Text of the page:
No matter your level of Chinese language skills, it is always recommended to have a friend, peer, teacher, supervisor, etc. take a look at your finished Chinese resume to help you spot any errors or offer suggestions. If possible, try to ask a native Chinese person to review and proofread your resume in Chinese.

Chinese Resume: Layout and Sections

In order to create a Chinese resume, candidates will have to go above and beyond a translation of their current resume to include a Chinese resume format, specific to Chinese recruiting needs. There are many Chinese resume examples that can help get an idea of what a Chinese resume looks like and how it is structured.

  • The length of a Chinese resume can be extended to 2 full A4 pages and is often broken up into approximately 6 different sections. This extra space allows for the lack of a cover letter in Chinese recruiting processes because candidates can add extra information directly on the resume.
  • The different sections should be distinctly separated and marked with text boxes, bold lines, headings or titles and subtitles, etc. This way it is easier for Chinese employers to clearly see the information that most interests them without needing to read through the whole resume first.
  • The structure of a Chinese jiǎnlì should be neat and organized, with clear-cut columns to show exactly what the data corresponds to.
  • There should be no more than 2 colors used on a Chinese resume. It is not acceptable to deliver a creative resume style in China.
  • Fonts must be normal sans serif types, using no cursive or italic symbols. The presentation of a Chinese resume is very professional and taken seriously by employers. Recruiters who receive resumes with more artistic writing or resume formatting will simply send them straight to the trash.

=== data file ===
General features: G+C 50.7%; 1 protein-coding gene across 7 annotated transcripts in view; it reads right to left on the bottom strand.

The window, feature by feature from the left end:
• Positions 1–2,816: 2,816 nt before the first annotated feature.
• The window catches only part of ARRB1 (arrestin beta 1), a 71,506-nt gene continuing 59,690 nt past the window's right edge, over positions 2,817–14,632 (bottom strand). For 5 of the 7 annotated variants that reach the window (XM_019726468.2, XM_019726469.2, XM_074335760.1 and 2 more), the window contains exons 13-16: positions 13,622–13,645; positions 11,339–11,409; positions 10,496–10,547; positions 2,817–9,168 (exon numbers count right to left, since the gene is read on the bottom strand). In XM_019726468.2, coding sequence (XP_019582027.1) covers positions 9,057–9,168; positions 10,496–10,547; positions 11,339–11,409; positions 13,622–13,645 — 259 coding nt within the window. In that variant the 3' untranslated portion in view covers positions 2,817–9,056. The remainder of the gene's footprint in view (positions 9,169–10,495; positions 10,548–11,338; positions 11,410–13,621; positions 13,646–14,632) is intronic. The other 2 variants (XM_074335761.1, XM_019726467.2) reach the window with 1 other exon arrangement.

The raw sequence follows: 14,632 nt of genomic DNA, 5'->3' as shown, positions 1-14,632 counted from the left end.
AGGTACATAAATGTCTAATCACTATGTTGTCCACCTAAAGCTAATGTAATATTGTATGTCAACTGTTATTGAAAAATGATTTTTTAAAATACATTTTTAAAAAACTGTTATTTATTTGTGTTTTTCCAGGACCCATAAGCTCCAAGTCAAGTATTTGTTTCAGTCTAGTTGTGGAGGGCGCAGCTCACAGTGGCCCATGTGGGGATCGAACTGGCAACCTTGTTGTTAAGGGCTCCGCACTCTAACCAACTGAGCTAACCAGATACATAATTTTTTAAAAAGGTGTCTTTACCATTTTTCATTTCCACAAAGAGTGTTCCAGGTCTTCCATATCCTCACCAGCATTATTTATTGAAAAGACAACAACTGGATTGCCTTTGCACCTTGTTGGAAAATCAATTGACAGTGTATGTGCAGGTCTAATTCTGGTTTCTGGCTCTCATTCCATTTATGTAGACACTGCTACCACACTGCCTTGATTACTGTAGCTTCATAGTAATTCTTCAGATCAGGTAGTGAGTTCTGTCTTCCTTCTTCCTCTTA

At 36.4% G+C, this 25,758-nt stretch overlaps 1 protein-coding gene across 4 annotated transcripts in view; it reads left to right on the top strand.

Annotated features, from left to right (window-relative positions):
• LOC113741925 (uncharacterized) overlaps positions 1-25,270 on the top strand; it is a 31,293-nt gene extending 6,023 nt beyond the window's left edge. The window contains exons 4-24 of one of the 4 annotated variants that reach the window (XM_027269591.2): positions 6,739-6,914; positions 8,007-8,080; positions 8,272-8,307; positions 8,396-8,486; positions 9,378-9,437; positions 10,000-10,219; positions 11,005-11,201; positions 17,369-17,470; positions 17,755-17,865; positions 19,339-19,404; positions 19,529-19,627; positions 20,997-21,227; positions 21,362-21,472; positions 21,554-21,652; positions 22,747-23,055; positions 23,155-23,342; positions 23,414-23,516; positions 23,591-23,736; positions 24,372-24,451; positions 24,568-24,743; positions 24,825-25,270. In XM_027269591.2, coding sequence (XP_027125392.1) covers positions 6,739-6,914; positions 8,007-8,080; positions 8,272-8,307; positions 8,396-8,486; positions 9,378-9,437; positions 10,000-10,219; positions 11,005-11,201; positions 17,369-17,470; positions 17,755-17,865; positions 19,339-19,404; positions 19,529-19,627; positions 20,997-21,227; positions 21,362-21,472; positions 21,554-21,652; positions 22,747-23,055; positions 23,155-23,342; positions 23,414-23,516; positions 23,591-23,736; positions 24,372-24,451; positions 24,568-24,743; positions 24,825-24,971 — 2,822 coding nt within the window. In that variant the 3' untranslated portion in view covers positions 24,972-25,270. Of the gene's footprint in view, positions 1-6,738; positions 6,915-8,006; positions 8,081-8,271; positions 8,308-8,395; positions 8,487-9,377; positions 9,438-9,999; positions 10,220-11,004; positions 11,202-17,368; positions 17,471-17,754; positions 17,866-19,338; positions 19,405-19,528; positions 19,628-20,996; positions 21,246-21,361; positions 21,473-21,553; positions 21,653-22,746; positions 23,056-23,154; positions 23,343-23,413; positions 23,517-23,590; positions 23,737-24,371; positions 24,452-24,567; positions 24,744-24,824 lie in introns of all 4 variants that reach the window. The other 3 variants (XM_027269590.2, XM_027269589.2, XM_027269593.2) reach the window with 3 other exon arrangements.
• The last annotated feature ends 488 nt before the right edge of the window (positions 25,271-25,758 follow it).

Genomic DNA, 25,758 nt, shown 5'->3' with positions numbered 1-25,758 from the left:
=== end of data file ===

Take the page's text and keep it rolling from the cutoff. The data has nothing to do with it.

• When it comes to writing the date in Chinese, remember that the year always goes first, followed by the month and if necessary the day goes last. The standard style is 2018年09月.

For help creating a Chinese jiǎnlì, candidates can find Chinese resume templates with the layout pre-formatted so they can simply fill in the details as they require. A more effective method is to use a Chinese resume builder online that lets you modify and change sections and parts as you need to.

What to Include in a Chinese Resume

As the Chinese resume is divided into several sections, it is important to consider how to adapt each part to your professional profile and how you can best combine the relevant information for your job application.

Here are some general guidelines for what to write in a Chinese resume so that you can be sure you’re including the correct vacancy-specific information.

Basic Information

Normally this section includes various details for contacting the applicant and data about their person as well as a professional photo, within the same textbox or frame.

The most standard details included in the basic information section of a Chinese resume include:

Name – 姓名
Email – 邮箱
Phone number – 联系电话
Gender – 性别
Date of birth – 出生日期
Nationality – 国籍
Address – 联系地址

There are other possible fields to be listed in this section that are not necessary and sometimes only expected if the resume comes from a Chinese citizen. These include:

Health condition – 健康情况
Marital status – 婚姻状况
Job objective – 求职意向
ID number – 身份证号
Highest degree obtained – 学历

These elements especially the health condition field are not usually required or expected on resumes from foreign citizens who wish to apply for a job with a Chinese company. However, if you do choose to respond with a marriage status the three main options are: married – 已婚, unmarried – 未婚, or divorced – 离异.


The academic career of an applicant is a big deal in China and therefore has pride of place on the Chinese resume, just after the personal details.